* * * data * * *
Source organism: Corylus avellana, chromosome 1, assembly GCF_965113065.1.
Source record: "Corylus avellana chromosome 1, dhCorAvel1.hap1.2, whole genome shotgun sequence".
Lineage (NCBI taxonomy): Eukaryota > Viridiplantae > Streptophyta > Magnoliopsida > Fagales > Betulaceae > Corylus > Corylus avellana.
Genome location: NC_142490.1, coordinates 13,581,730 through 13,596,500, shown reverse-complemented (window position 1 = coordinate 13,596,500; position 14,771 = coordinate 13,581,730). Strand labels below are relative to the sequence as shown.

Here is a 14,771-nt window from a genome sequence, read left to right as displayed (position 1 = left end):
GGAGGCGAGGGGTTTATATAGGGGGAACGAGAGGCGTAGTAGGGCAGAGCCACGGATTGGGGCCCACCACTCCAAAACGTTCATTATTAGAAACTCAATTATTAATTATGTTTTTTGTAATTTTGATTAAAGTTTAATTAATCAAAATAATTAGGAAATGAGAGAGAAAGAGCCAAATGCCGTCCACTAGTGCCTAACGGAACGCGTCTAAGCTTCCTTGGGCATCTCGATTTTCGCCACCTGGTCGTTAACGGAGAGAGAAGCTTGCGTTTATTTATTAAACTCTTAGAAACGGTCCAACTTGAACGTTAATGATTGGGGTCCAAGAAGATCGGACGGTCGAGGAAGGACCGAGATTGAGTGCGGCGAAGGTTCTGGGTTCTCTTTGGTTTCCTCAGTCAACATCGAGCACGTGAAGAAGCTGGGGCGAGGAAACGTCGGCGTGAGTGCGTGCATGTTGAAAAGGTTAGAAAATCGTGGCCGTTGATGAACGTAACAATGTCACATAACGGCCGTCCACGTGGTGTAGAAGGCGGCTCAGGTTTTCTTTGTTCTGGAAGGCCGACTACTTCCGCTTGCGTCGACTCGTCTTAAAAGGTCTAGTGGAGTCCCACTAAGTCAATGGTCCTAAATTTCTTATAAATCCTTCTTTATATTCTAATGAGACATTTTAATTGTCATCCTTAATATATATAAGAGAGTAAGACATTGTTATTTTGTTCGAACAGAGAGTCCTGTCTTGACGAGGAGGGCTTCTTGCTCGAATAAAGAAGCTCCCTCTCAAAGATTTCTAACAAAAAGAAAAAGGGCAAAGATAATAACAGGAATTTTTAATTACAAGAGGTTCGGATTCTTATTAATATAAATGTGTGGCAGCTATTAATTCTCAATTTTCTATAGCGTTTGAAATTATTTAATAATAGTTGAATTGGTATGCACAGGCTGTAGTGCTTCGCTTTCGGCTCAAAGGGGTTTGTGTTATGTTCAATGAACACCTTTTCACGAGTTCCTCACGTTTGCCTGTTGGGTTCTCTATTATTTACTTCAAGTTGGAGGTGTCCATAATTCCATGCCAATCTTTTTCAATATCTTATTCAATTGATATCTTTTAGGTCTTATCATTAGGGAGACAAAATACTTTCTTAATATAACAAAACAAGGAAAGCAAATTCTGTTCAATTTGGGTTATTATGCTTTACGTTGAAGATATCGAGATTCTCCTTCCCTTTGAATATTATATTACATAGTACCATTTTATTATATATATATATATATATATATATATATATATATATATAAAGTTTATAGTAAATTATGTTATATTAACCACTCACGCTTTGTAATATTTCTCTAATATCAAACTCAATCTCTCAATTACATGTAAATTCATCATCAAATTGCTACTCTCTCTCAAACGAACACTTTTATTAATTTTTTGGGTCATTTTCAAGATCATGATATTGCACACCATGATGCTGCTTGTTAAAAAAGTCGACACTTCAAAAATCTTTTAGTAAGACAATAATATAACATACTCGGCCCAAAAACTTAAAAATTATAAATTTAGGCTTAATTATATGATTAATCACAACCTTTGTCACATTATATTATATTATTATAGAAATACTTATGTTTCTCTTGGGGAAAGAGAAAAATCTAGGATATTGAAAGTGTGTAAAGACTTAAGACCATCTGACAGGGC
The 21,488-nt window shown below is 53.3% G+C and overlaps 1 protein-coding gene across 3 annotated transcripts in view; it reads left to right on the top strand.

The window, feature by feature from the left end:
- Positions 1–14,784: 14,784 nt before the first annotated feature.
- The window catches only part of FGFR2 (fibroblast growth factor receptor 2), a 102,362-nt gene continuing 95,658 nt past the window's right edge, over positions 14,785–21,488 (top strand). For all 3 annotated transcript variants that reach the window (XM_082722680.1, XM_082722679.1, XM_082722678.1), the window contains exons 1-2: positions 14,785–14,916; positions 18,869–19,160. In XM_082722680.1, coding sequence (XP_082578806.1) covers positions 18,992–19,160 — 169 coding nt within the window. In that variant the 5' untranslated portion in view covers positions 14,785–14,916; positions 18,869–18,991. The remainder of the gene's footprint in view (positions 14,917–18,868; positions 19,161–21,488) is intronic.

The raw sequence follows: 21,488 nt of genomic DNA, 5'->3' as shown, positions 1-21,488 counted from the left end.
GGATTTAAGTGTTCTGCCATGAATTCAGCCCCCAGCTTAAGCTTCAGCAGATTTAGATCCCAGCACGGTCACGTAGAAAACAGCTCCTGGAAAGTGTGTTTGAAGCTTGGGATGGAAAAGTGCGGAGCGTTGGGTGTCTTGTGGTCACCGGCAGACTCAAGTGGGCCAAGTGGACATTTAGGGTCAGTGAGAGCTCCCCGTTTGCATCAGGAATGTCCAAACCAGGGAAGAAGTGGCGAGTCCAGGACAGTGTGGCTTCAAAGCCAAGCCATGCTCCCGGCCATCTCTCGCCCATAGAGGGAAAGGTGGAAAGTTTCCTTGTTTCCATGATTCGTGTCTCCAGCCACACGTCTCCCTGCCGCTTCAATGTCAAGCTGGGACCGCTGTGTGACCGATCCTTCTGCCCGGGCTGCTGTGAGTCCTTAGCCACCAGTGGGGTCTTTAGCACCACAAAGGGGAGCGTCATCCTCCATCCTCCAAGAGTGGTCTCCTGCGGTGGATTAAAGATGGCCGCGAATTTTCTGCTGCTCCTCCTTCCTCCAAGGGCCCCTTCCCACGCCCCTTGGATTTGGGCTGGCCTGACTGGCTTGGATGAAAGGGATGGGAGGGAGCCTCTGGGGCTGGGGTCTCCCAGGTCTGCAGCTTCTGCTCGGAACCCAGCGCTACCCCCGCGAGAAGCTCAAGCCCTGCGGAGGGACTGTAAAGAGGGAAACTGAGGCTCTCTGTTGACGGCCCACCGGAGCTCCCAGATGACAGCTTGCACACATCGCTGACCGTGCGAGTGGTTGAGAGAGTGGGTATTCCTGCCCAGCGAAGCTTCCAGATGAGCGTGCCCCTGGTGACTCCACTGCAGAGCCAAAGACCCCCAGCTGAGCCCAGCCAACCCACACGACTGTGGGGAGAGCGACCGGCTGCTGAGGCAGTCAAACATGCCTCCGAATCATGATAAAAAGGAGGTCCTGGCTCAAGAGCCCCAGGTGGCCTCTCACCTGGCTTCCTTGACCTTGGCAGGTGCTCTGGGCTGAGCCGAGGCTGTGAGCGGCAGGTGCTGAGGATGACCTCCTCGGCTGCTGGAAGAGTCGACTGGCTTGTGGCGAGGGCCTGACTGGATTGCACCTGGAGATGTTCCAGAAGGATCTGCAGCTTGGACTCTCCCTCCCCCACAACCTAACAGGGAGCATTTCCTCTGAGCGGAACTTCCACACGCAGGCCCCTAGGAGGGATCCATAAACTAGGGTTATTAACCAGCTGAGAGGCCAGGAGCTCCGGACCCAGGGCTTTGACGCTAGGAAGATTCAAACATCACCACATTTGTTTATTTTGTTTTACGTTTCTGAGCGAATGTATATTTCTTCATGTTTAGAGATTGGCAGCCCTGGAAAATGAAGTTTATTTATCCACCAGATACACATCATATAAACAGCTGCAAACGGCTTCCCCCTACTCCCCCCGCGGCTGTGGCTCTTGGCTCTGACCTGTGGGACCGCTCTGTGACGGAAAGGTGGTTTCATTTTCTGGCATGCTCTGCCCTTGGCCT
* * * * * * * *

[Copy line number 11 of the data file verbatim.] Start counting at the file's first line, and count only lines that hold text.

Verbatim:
The raw sequence follows: 21,488 nt of genomic DNA, 5'->3' as shown, positions 1-21,488 counted from the left end.